Ranked fourth on Taste Atlas’ best cuisine list, Japanese food is a big part of exploring the country along with its majestic monuments and landmarks. And, if you have a sweet tooth, then these authentic Japanese desserts should definitely be on your list of food items to try. Not only are the desserts delicious, but they also look beautiful!
There are a couple of ingredients you should know about before indulging in Japanese desserts – mochi and anko – that add a unique and delicious flavour. Mochi is not only an ingredient but also a popular dessert! It is essentially a rice cake made by steaming glutinous rice (mochigome) for hours until it forms a thick paste, then shaped into balls. On the other hand, anko is a sweet red paste made from azuki beans that you may find at the centre of many sweets.
One special category of traditional Japanese sweets is known as wagashi, typically served with green tea. However, it is essential to know that every Japanese dessert is not a wagashi.
With the basics covered, here are 16 authentic Japanese desserts that you must try:
Probably one of the most loved delicacies in Japanese cuisine, mochi is a sweet, sticky and chewy wagashi. It comes in many exciting flavours, ranging from matcha and sakura to strawberry. Typically, mochi is served with a garnish of powdered sugar.
In Japanese culture, mochi is believed to bring good fortune and health; therefore, it is a big part of religious festivals. Ironically, this dessert didn’t originate in Japan, but it came from China. Mochi emerged as a delicacy for the aristocracy during the Yayoi period. It was not until the Heian period that it became a staple for everybody.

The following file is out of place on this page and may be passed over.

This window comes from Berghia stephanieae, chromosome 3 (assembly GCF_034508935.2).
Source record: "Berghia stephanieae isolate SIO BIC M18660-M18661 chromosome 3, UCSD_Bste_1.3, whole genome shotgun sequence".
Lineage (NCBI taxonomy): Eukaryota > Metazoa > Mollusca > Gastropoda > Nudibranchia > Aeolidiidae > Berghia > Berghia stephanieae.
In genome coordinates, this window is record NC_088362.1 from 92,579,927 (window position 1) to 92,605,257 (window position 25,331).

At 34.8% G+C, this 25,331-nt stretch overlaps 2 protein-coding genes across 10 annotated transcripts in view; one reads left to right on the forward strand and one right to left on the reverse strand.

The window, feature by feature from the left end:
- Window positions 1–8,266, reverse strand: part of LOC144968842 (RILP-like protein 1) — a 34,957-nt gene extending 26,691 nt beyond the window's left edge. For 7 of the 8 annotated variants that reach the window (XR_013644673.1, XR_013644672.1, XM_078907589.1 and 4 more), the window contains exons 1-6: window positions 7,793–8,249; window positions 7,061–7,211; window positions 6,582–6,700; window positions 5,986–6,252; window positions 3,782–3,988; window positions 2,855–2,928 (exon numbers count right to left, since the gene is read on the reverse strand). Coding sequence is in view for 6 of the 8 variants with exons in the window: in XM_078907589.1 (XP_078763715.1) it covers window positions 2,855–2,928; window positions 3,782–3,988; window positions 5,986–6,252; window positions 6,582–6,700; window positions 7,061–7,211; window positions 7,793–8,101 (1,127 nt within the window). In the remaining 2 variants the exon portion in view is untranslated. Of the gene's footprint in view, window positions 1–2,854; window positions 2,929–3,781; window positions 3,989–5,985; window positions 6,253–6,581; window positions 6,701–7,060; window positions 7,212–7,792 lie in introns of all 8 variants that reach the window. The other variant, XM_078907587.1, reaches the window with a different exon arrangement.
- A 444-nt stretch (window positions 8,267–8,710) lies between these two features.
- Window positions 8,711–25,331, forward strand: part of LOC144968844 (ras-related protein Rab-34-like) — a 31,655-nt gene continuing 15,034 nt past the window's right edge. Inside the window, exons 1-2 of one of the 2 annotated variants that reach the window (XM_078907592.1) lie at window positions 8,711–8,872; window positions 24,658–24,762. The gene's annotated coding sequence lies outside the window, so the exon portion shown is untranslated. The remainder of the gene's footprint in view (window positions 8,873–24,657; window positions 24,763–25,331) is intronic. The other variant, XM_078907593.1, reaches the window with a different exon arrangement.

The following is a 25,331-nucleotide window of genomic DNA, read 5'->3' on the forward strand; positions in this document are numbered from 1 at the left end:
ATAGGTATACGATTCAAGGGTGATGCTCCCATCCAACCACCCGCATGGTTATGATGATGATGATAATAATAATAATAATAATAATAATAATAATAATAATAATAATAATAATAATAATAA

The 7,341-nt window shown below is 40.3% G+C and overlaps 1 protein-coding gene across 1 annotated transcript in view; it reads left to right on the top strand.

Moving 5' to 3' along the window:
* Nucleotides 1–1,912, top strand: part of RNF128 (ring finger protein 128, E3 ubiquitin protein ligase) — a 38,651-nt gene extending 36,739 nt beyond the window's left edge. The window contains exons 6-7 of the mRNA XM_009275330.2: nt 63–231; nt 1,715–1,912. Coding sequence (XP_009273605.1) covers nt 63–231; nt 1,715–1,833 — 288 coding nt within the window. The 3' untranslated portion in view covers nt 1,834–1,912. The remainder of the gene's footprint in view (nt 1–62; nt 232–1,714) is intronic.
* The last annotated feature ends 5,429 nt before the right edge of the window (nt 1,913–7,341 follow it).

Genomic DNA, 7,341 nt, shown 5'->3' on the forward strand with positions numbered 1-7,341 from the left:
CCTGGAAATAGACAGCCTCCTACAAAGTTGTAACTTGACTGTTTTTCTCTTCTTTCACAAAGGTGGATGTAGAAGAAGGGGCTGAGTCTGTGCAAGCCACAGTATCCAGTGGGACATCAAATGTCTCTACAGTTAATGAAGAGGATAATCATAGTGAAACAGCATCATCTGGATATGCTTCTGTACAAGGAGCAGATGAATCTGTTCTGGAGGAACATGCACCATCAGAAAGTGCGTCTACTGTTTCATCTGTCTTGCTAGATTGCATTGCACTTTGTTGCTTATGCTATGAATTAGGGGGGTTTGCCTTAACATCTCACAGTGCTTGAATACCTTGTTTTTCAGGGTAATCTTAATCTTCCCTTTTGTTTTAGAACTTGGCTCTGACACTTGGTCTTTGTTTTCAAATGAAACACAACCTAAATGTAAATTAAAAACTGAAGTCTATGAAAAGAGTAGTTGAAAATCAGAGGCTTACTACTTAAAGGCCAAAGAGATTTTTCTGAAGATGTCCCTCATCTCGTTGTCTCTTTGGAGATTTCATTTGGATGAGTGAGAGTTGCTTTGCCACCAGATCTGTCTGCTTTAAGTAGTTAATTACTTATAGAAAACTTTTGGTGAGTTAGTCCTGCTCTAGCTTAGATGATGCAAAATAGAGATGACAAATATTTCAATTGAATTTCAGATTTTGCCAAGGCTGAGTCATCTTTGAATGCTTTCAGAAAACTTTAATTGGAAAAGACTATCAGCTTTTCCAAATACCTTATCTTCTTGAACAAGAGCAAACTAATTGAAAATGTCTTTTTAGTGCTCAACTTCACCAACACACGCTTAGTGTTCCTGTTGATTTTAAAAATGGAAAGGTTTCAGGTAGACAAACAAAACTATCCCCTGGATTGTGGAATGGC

If you love drinking coffee, then you will enjoy eating coffee too! This Japanese delicacy brings the aromatic flavours of coffee to the firm texture of jelly. Known as kōhī zerī in Japanese, it is served with cream and condensed milk.
Also known as daifuku mochi, this wagashi is a bun made of mochi and anko. It is stuffed with red bean paste to give a pillowy exterior and sweet centre. The delicious, sweet and chewy snack comes in different flavours like strawberry, coffee and chocolate.
If you have watched the popular Japanese manga series Doraemon, you know this dessert as Dora cakes. Also a wagashi, this sweet delight is stuffed with a red bean paste between two fluffy pancakes.
The unique fish-like appearance of this wagashi can be puzzling, with some confusing it as a savoury treat. However, taiyaki is a sweet Japanese cake, shaped like tai, the fish it is named after. It is made of pancake batter and stuffed with anko, custard, chocolate or sweet potato.
Created in beautiful and delicate designs representing the four seasons, Namagashi is a type of wagashi and a Japanese candy included in tea ceremonies. It is made of fruit jelly, gelatine or sweetened bean paste and should be enjoyed fresh.